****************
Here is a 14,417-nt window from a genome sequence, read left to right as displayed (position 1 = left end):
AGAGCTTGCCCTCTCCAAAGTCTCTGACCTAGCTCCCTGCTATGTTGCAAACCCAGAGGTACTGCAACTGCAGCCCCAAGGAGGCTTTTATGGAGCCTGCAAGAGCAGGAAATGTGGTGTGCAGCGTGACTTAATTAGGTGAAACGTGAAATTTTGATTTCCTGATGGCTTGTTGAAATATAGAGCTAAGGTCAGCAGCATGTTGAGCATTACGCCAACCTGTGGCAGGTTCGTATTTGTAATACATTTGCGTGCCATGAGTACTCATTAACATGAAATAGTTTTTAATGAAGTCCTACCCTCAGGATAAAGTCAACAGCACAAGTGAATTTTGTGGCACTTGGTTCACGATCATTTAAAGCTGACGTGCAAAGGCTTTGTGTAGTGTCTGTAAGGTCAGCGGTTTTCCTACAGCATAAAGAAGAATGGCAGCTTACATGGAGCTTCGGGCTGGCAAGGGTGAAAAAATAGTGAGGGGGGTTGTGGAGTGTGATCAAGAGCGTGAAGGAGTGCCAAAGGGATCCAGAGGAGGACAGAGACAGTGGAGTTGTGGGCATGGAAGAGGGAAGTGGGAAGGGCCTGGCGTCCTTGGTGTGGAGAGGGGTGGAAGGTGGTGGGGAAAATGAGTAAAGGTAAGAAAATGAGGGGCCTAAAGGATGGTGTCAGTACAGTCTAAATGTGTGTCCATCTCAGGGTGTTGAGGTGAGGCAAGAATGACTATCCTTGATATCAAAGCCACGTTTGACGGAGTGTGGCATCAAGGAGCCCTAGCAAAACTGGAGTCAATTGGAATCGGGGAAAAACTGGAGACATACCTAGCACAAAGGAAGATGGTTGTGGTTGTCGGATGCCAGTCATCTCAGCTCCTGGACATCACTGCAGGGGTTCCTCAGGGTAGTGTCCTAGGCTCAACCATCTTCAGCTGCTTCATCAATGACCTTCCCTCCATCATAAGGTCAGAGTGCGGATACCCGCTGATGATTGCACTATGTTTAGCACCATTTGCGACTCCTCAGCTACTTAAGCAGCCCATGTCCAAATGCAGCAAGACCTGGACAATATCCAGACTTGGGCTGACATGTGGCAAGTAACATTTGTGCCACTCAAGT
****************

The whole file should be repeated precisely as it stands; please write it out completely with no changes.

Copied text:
Here is a 14,417-nt window from a genome sequence, read left to right as displayed (position 1 = left end):
AGAGCTTGCCCTCTCCAAAGTCTCTGACCTAGCTCCCTGCTATGTTGCAAACCCAGAGGTACTGCAACTGCAGCCCCAAGGAGGCTTTTATGGAGCCTGCAAGAGCAGGAAATGTGGTGTGCAGCGTGACTTAATTAGGTGAAACGTGAAATTTTGATTTCCTGATGGCTTGTTGAAATATAGAGCTAAGGTCAGCAGCATGTTGAGCATTACGCCAACCTGTGGCAGGTTCGTATTTGTAATACATTTGCGTGCCATGAGTACTCATTAACATGAAATAGTTTTTAATGAAGTCCTACCCTCAGGATAAAGTCAACAGCACAAGTGAATTTTGTGGCACTTGGTTCACGATCATTTAAAGCTGACGTGCAAAGGCTTTGTGTAGTGTCTGTAAGGTCAGCGGTTTTCCTACAGCATAAAGAAGAATGGCAGCTTACATGGAGCTTCGGGCTGGCAAGGGTGAAAAAATAGTGAGGGGGGTTGTGGAGTGTGATCAAGAGCGTGAAGGAGTGCCAAAGGGATCCAGAGGAGGACAGAGACAGTGGAGTTGTGGGCATGGAAGAGGGAAGTGGGAAGGGCCTGGCGTCCTTGGTGTGGAGAGGGGTGGAAGGTGGTGGGGAAAATGAGTAAAGGTAAGAAAATGAGGGGCCTAAAGGATGGTGTCAGTACAGTCTAAATGTGTGTCCATCTCAGGGTGTTGAGGTGAGGCAAGAATGACTATCCTTGATATCAAAGCCACGTTTGACGGAGTGTGGCATCAAGGAGCCCTAGCAAAACTGGAGTCAATTGGAATCGGGGAAAAACTGGAGACATACCTAGCACAAAGGAAGATGGTTGTGGTTGTCGGATGCCAGTCATCTCAGCTCCTGGACATCACTGCAGGGGTTCCTCAGGGTAGTGTCCTAGGCTCAACCATCTTCAGCTGCTTCATCAATGACCTTCCCTCCATCATAAGGTCAGAGTGCGGATACCCGCTGATGATTGCACTATGTTTAGCACCATTTGCGACTCCTCAGCTACTTAAGCAGCCCATGTCCAAATGCAGCAAGACCTGGACAATATCCAGACTTGGGCTGACATGTGGCAAGTAACATTTGTGCCACTCAAGT